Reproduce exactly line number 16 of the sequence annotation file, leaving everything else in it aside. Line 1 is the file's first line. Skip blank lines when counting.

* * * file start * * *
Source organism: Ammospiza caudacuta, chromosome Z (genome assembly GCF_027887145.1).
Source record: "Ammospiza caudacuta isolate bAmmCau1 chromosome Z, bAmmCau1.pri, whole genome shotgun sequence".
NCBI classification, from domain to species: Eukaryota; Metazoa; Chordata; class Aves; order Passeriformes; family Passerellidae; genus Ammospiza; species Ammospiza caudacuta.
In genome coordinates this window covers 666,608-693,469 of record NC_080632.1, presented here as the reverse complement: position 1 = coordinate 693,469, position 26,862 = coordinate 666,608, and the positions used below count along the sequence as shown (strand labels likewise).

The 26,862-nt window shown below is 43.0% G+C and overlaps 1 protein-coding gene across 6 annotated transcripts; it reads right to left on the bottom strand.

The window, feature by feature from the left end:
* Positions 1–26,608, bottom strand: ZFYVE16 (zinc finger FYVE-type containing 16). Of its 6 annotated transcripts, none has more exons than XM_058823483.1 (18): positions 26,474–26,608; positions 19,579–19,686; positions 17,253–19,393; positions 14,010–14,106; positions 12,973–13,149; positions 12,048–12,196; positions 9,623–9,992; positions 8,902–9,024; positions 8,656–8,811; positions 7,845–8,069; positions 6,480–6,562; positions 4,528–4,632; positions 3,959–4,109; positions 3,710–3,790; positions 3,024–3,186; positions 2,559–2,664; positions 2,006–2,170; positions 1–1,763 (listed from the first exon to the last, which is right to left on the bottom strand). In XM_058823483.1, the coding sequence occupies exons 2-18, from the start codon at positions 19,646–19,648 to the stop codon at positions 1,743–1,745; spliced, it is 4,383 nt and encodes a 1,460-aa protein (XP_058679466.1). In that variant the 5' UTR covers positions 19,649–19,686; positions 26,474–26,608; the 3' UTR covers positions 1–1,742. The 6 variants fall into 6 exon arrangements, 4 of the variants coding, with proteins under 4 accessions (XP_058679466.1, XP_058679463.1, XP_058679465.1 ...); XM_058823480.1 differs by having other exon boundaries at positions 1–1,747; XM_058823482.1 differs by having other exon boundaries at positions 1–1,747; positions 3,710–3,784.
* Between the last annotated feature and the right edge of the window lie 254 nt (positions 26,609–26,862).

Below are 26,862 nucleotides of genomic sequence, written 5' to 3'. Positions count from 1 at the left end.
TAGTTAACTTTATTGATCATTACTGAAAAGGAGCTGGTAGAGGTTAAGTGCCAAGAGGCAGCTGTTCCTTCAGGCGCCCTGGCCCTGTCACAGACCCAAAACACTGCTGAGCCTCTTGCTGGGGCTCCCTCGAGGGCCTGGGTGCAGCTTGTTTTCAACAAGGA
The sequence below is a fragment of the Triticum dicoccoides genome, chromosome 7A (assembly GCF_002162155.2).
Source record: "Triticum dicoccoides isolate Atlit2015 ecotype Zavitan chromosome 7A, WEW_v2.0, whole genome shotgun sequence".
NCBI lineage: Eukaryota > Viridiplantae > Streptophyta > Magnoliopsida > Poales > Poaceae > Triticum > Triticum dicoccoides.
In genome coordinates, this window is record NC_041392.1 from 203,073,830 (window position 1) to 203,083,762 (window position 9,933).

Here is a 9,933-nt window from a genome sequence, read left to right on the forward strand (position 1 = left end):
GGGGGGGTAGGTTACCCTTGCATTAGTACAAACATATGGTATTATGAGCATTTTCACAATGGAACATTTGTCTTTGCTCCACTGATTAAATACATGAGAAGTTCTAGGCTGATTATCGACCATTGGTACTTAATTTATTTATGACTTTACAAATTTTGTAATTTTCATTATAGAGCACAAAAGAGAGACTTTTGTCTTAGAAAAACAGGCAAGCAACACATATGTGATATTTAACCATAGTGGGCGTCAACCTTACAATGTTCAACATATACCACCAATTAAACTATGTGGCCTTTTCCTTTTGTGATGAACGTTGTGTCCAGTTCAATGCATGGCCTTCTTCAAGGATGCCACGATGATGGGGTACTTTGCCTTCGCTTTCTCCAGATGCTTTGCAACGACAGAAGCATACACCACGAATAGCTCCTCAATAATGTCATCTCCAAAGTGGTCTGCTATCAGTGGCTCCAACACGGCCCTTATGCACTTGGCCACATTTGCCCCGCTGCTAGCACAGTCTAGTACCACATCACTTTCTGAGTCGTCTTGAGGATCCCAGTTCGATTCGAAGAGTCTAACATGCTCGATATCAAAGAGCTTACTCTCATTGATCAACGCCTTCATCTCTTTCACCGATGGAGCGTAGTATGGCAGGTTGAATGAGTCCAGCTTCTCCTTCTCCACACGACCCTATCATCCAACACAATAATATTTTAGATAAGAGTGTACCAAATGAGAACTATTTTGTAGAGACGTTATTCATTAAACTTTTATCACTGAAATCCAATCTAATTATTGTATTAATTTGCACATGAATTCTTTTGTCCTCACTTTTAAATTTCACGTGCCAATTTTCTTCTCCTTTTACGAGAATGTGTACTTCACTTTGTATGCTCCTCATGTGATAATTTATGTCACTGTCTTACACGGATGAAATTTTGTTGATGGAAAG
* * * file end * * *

GGGGGGGTAGGTTACCCTTGCATTAGTACAAACATATGGTATTATGAGCATTTTCACAATGGAACATTTGTCTTTGCTCCACTGATTAAATACATGAGAAGTTCTAGGCTGATTATCGACCATTGGTACTTAATTTATTTATGACTTTACAAATTTTGTAATTTTCATTATAGAGCACAAAAGAGAGACTTTTGTCTTAGAAAAACAGGCAAGCAACACATATGTGATATTTAACCATAGTGGGCGTCAACCTTACAATGTTCAACATATACCACCAATTAAACTATGTGGCCTTTTCCTTTTGTGATGAACGTTGTGTCCAGTTCAATGCATGGCCTTCTTCAAGGATGCCACGATGATGGGGTACTTTGCCTTCGCTTTCTCCAGATGCTTTGCAACGACAGAAGCATACACCACGAATAGCTCCTCAATAATGTCATCTCCAAAGTGGTCTGCTATCAGTGGCTCCAACACGGCCCTTATGCACTTGGCCACATTTGCCCCGCTGCTAGCACAGTCTAGTACCACATCACTTTCTGAGTCGTCTTGAGGATCCCAGTTCGATTCGAAGAGTCTAACATGCTCGATATCAAAGAGCTTACTCTCATTGATCAACGCCTTCATCTCTTTCACCGATGGAGCGTAGTATGGCAGGTTGAATGAGTCCAGCTTCTCCTTCTCCACACGACCCTATCATCCAACACAATAATATTTTAGATAAGAGTGTACCAAATGAGAACTATTTTGTAGAGACGTTATTCATTAAACTTTTATCACTGAAATCCAATCTAATTATTGTATTAATTTGCACATGAATTCTTTTGTCCTCACTTTTAAATTTCACGTGCCAATTTTCTTCTCCTTTTACGAGAATGTGTACTTCACTTTGTATGCTCCTCATGTGATAATTTATGTCACTGTCTTACACGGATGAAATTTTGTTGATGGAAAG